Gene Kelly has a very important place in the history of movie musicals. In addition to being an actor and dancer, he was a singer, choreographer, and director who left behind a legacy of incredible moments on film. The ways Gene Kelly changed movies were so significant, they can be seen even in modern films like La La Land. Gene Kelly musicals are as important to that genre as Hitchcock's work is to modern thrillers.
In a quick bit of old Hollywood history, movie musicals were at the height of their popularity in the 1940s, as Hollywood adapted Broadway shows, Busby Berkeley created crazy extravaganzas of choreography, and Fred Astaire wowed audiences with his classy clothes and elegant dance moves. But just as the musical genre seemed to be dying, Gene Kelly tap-danced in and completely changed how movie musicals were made.
Many people have seen him in Singin' in the Rain, but his impact on film and dance goes a lot deeper. How Gene Kelly changed musicals is an amazing story and, considering some of his innovations are still in use today, he is definitely a man to remember.
Since film creates a 2D image, despite being shot in a 3D environment, Gene Kelly reasoned dancing in the movies had to be treated differently than on stage or in other live environments. "I tried to do things uniquely cinematic, that you couldn't do on a stage. Call it 'cine-dancing,' or whatever, but I tried to invent the dance to fit the camera and its movements," he said. Integrating camera movement into choreography was something no one had tried before Kelly.
One of the best examples of this can be seen in Singin' In The Rain, when the camera pulls back, the music swells, and Kelly dances using wide movements. Then, as the camera closes in on him, the music softens and his movements become less dramatic. This technique focuses your attention and creates a sense of intimacy; it's a vastly different approach than previously standard massive wide shots attempting to replicate the spectacle of Broadway. It also allows for the increased use of depth in cinematic space.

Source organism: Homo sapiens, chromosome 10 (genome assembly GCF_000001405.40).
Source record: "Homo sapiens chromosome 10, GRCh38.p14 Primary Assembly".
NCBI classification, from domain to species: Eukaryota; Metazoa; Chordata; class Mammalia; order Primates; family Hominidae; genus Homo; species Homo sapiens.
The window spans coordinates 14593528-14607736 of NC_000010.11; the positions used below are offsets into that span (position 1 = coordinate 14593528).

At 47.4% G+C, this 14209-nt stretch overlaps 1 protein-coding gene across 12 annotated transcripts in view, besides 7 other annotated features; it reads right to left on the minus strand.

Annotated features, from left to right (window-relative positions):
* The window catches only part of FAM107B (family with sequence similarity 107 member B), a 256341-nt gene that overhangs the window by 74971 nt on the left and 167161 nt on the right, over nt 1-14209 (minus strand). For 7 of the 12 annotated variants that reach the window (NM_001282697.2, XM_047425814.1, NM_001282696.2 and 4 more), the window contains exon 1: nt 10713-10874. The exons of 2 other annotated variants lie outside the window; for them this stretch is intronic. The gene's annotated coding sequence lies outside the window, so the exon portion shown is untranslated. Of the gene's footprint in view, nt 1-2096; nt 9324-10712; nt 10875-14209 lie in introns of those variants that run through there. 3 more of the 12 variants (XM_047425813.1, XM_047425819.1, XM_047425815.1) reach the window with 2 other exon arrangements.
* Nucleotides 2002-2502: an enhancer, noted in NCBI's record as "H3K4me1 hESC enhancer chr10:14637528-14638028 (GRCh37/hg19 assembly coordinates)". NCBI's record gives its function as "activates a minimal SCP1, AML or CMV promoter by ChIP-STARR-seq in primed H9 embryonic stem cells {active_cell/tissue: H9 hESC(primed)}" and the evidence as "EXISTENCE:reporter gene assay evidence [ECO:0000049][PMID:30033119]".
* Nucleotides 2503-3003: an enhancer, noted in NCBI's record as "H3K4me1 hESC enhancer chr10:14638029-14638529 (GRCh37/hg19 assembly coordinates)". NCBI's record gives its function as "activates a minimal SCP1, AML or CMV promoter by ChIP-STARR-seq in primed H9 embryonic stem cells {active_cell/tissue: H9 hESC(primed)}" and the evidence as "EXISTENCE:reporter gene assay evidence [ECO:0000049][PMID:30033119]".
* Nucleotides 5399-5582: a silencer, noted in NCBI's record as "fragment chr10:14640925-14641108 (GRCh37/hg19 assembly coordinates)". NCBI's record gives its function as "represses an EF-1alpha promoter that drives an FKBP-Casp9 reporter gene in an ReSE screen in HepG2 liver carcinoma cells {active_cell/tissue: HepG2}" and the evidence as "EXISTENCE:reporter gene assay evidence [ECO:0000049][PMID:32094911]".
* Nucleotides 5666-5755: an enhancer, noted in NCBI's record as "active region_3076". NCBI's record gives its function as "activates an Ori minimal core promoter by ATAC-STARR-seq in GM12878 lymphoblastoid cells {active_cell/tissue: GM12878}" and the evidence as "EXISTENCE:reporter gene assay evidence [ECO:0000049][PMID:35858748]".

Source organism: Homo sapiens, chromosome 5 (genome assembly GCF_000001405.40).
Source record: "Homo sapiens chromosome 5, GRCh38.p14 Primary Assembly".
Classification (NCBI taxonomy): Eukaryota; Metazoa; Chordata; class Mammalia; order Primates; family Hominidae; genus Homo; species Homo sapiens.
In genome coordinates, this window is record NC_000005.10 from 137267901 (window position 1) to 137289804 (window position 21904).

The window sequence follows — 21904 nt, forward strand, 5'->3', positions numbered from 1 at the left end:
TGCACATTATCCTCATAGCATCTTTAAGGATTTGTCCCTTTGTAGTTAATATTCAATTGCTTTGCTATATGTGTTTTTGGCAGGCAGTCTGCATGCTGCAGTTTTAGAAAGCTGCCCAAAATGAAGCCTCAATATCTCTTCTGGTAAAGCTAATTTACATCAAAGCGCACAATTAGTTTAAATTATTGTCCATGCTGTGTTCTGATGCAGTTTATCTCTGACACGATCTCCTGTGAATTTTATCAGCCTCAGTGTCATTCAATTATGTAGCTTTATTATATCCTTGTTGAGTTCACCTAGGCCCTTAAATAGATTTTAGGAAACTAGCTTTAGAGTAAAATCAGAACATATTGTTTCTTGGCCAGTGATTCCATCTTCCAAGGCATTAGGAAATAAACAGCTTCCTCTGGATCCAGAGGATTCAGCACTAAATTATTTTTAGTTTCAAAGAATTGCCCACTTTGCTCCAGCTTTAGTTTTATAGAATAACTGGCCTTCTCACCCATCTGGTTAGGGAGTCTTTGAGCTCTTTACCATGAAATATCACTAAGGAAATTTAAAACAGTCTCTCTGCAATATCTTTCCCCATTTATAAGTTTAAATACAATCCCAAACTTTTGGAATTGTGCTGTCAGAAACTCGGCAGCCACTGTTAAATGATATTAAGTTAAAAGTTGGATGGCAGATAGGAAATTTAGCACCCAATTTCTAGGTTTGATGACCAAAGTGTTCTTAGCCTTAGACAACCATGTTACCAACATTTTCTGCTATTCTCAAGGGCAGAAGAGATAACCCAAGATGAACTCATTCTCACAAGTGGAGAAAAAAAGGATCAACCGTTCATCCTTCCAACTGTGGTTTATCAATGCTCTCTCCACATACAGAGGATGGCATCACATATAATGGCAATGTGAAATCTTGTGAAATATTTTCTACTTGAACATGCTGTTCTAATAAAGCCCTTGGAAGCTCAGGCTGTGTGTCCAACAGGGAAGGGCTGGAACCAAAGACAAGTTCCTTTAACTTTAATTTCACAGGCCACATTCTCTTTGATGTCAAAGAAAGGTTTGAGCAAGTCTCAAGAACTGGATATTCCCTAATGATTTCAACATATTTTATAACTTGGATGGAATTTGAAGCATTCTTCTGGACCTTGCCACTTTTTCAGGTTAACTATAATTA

Early musicals treated song and dance separately from the story, like a bonus for the audience. Kelly realized during the making of Cover Girl that a dance routine could actually be used to tell part of the story. He dances with his alter-ego in the film, visualizing internal conflict. Allowing the audience to see how a dance impacts the characters and story was a big step forward for movie musicals, and is still widely used by modern musicals.
On the Town celebrates New York City through the eyes of three sailors on 24-hour shore leave and features the classic song "New York, New York." At the time On the Town was made, movie musicals were always filmed on sets. Kelly realized the movie would not have an authentic look and visual impact if shot anywhere other than the streets of New York. Collaborating with co-director Stanley Donen, he insisted the studio let the production film on location, marking another first for studio musical filmmaking.
Mixing live action and animation had been tried several times since the silent film era, but until Anchors Aweigh, no one had attempted to film an intricate dance number that combined the techniques. Gene Kelly changed that by dancing with Jerry the Mouse from Tom and Jerry in a short color sequence that took two months to shoot. The piece is a composite; Kelly danced against a blue backdrop and the animation was added later. With CGI, this could be easily done, but in 1945, it was a major accomplishment.